Other components of the Fullan program emphasize professional rigor, such as ‘“productive conflict’” and ‘“a demanding culture.’” Still other components stress investment, with calls for financial support from outside foundations and state-level reforms to reinforce those made at the district level.
The second year of Guilford County Schools’ STARS program brought disappointment, with only 62 of the district’s 107 schools meeting expected performance goals set by the state. In contrast, 90 percent of the district’s school’s met the state standards in the previous two years.
‘“We were extremely disappointed with the results and I take our lack of improvement personally,’” Grier wrote in the district newsletter in August 2005.
Then he played down the schools’ poor marks by suggesting the district shouldn’t expect gains in the short term anyway.
‘“We expected a small dip in scores as we are in the second year of implementing Michael Fullan led initiatives, which include teachers using cooperative learning and graphic organizers in their classes,’” Grier wrote. ‘“It is normal to see flat or slightly increasing achievement during the first several years of a major reform initiative before marked improvement is noted.’”
The superintendent promised the district would reassess a policy of flexibility toward its schools, and would have to balance bottom-up ‘“site-based decision making’” with ‘“top-down leadership and direction.’”
Lillie Cox, Guilford County Schools’ director of organizational development, said the district is currently conducting a survey to determine what the STARS teams, which comprise about a dozen teachers at each school, are doing well and in what areas they could improve. She said the state tests should not reflect poorly on the Fullan model.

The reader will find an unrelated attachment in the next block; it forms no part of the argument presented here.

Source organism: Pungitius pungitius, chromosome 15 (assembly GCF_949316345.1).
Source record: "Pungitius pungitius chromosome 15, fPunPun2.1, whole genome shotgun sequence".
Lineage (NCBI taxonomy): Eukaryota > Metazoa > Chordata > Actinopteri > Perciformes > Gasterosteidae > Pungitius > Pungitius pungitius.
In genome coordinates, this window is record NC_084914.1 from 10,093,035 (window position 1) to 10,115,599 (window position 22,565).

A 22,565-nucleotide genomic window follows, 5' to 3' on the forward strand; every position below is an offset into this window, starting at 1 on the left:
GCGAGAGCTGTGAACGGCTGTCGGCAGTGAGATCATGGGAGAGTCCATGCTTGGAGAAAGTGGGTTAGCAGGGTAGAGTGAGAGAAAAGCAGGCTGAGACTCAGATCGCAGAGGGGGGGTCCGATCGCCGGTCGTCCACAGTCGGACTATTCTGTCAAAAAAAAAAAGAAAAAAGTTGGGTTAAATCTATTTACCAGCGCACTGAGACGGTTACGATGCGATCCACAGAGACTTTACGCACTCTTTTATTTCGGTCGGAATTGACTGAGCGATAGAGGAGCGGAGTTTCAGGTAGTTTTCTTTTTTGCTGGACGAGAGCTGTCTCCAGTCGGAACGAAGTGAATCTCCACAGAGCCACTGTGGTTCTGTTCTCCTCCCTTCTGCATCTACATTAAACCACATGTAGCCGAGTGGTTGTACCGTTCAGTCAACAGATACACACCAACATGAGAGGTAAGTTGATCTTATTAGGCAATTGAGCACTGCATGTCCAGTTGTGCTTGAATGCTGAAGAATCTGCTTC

‘“I don’t think you can connect EOG scores to one initiative,’” she said. ‘“We certainly do believe our STARS teams are successful through their four areas of focus.’”
She listed those areas as encouraging students to organize information so they could reference it, having students work together in small groups, assessing students’ learning in a methodical fashion, and using what students currently know as a point of departure in instruction.
Two months after Guilford County Schools’ disappointing test scores were made public, Fullan came under withering criticism for his influence over the province of Ontario’s educational system by a former writing partner. Ontario’s schools were losing their edge by emulating Britain’s educational system, wrote Andy Hargreaves and Dean Fink in the Toronto Star in October 2005.
‘“The [British strategy’s] overemphasis on the old basics of literacy and numeracy has narrowed the curriculum and short-changed British students on the new basics which they also need to compete in a dynamic knowledge economy: creativity, teamwork, multiliteracies (oral, written and visual), environmental responsibility and ability to use modern technologies.
‘“Government ministers and system leaders who implement top-down mandates frequently find they are unable to deliver the targets on time ‘— and then their jobs are gone. Some do reach targets by forcing or faking them, but the results quickly plateau once the system runs out of tricks,’” they continued. ‘“Our best way forward is not for bureaucrats to impose external targets in cultures of anxiety and fear that turn schools into little Enrons of educational change, prepared to do anything just to get the numbers right.’”